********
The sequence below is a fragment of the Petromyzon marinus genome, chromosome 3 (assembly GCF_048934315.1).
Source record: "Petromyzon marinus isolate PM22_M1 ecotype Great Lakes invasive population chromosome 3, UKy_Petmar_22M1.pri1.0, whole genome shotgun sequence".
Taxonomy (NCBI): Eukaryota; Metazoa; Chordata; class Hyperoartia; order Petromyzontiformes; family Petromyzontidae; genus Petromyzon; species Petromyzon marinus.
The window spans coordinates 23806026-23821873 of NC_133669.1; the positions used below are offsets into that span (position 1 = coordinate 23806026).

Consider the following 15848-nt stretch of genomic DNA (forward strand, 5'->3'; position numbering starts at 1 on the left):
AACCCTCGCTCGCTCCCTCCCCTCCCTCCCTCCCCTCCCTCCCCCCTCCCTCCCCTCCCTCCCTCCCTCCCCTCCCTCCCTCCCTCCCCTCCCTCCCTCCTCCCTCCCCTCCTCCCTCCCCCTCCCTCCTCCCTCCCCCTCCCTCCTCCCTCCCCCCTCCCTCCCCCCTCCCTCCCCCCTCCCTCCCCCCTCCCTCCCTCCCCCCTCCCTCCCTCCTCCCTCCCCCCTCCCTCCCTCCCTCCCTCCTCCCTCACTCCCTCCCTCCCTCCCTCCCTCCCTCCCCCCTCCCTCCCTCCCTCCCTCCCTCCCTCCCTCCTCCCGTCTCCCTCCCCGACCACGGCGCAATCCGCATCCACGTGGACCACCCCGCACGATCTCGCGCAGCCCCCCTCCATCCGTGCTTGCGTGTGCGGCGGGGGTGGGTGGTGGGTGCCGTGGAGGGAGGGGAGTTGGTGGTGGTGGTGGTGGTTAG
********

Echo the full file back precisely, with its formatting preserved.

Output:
The sequence below is a fragment of the Petromyzon marinus genome, chromosome 3 (assembly GCF_048934315.1).
Source record: "Petromyzon marinus isolate PM22_M1 ecotype Great Lakes invasive population chromosome 3, UKy_Petmar_22M1.pri1.0, whole genome shotgun sequence".
Taxonomy (NCBI): Eukaryota; Metazoa; Chordata; class Hyperoartia; order Petromyzontiformes; family Petromyzontidae; genus Petromyzon; species Petromyzon marinus.
The window spans coordinates 23806026-23821873 of NC_133669.1; the positions used below are offsets into that span (position 1 = coordinate 23806026).

Consider the following 15848-nt stretch of genomic DNA (forward strand, 5'->3'; position numbering starts at 1 on the left):
AACCCTCGCTCGCTCCCTCCCCTCCCTCCCTCCCCTCCCTCCCCCCTCCCTCCCCTCCCTCCCTCCCTCCCCTCCCTCCCTCCCTCCCCTCCCTCCCTCCTCCCTCCCCTCCTCCCTCCCCCTCCCTCCTCCCTCCCCCTCCCTCCTCCCTCCCCCCTCCCTCCCCCCTCCCTCCCCCCTCCCTCCCCCCTCCCTCCCTCCCCCCTCCCTCCCTCCTCCCTCCCCCCTCCCTCCCTCCCTCCCTCCTCCCTCACTCCCTCCCTCCCTCCCTCCCTCCCTCCCCCCTCCCTCCCTCCCTCCCTCCCTCCCTCCCTCCTCCCGTCTCCCTCCCCGACCACGGCGCAATCCGCATCCACGTGGACCACCCCGCACGATCTCGCGCAGCCCCCCTCCATCCGTGCTTGCGTGTGCGGCGGGGGTGGGTGGTGGGTGCCGTGGAGGGAGGGGAGTTGGTGGTGGTGGTGGTGGTTAG